375hp 327 V8 w/ROCHESTER FUEL INJECTION
The 1965 Chevy Corvette was the last to offer Rochester Fuel Injection. From them on, big power came from big blocks. It turns out it was way cheaper building a bigger engine than it was fuel injecting the small block.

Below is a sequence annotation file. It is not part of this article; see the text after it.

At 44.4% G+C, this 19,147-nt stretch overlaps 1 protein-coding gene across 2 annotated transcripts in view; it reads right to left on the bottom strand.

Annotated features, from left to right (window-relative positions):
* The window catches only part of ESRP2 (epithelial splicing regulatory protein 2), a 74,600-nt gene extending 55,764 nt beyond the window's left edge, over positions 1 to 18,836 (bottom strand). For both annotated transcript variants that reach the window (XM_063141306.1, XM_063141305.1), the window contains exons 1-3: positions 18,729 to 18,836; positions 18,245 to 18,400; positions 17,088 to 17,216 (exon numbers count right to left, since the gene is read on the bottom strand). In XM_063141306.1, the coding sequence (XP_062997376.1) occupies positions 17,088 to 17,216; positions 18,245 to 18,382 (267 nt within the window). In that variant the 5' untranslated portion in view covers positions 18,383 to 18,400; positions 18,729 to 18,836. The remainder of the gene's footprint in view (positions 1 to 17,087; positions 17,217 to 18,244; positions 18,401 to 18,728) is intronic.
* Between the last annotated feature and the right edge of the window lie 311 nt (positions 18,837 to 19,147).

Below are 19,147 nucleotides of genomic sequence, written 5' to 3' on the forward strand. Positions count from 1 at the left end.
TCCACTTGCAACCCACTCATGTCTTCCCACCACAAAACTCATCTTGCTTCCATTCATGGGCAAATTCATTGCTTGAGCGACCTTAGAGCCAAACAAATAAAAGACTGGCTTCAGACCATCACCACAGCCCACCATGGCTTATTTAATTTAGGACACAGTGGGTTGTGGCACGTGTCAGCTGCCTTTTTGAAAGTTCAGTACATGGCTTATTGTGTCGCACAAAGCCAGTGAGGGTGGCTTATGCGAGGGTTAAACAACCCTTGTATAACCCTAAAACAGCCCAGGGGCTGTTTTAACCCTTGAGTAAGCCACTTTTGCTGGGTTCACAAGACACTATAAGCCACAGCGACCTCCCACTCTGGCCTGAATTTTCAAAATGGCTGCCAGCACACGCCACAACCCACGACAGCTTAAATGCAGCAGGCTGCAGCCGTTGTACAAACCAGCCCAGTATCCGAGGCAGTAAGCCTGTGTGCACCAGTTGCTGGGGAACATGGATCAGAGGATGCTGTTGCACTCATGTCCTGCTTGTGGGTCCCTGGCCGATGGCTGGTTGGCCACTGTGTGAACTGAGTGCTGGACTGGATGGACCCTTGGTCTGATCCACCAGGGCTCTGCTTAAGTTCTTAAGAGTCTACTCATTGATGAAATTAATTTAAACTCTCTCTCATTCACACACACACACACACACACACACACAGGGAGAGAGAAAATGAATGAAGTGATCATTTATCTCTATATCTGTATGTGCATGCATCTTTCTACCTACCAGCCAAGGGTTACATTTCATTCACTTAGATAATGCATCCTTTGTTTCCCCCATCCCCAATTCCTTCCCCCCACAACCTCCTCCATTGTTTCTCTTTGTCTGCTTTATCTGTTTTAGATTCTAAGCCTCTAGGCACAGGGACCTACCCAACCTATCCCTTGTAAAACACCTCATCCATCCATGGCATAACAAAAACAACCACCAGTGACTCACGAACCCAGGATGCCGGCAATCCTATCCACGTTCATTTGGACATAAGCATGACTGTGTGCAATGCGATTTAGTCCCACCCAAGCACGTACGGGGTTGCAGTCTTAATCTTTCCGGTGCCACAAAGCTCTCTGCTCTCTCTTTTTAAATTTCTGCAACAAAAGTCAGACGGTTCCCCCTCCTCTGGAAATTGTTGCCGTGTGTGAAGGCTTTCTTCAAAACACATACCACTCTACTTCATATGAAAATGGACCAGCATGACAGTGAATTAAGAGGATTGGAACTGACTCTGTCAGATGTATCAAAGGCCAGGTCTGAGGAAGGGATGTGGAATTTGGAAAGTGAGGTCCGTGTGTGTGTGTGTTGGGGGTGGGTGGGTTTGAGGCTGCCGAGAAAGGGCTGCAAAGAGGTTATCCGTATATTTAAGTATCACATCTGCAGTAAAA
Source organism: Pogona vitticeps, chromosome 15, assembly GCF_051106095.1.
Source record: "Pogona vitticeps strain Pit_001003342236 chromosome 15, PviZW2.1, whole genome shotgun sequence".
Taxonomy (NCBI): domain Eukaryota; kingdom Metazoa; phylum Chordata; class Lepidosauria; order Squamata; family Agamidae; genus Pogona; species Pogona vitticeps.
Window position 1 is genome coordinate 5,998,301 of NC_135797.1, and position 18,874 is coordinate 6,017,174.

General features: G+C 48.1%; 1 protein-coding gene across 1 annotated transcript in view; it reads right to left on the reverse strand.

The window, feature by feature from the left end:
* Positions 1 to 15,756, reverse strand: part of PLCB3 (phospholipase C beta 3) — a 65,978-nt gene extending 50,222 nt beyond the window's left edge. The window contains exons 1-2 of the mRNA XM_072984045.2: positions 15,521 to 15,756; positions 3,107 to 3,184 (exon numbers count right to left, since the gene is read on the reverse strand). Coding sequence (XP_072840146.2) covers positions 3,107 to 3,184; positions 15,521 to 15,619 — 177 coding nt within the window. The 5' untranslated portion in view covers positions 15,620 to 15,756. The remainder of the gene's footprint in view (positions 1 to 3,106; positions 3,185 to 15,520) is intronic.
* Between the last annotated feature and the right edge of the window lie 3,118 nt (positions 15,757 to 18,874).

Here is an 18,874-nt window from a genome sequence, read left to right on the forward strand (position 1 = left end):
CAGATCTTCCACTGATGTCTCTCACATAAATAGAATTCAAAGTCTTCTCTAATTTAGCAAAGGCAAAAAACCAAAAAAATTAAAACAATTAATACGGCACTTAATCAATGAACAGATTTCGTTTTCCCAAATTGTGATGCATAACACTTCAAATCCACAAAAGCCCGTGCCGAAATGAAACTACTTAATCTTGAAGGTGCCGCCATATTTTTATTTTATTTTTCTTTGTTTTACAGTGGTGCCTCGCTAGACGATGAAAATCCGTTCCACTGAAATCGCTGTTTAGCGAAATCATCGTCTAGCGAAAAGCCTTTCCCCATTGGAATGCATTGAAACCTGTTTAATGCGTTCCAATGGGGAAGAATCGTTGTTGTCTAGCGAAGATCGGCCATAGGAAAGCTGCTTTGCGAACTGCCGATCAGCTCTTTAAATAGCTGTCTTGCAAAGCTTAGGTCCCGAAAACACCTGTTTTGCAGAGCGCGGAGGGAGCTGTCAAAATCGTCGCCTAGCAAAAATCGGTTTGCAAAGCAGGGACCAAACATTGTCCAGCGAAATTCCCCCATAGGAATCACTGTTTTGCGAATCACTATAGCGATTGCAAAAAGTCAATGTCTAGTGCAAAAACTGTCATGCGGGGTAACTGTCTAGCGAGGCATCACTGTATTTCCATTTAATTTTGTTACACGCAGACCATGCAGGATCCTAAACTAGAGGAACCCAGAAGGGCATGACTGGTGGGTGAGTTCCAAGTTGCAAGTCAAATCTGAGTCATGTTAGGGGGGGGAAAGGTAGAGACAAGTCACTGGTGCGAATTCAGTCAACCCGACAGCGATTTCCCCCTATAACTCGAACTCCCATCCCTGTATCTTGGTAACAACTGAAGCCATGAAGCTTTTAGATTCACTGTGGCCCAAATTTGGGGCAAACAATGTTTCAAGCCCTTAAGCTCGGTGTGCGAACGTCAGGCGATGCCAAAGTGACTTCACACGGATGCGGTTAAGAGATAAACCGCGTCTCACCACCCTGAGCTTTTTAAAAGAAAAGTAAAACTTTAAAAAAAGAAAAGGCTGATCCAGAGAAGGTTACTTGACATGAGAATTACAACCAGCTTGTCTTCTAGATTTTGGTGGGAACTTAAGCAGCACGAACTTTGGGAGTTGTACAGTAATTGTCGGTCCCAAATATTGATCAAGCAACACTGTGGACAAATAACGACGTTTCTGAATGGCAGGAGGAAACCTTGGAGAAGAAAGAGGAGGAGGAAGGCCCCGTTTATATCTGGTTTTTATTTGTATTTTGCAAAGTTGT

ABOVE: This new F.I. was larger than the old system, to accommodate the bigger breathing needs of the new 327 over the 283. It also capitalized on the lessons learned with the first system. Here you can see the enormous throttle body on the left of the big airbox. Note the large cylindrical air filter on the lower-right. This houses a conical air filter element, and breathes cold air through a hole behind the grille. BELOW: They were a bear to tune, but once you got them right, they were killers on the street! When in proper tune, they were very drivable, got good mileage (for the times), gave you more power, but also gave you a few more rpm than you could get out of a carburated car.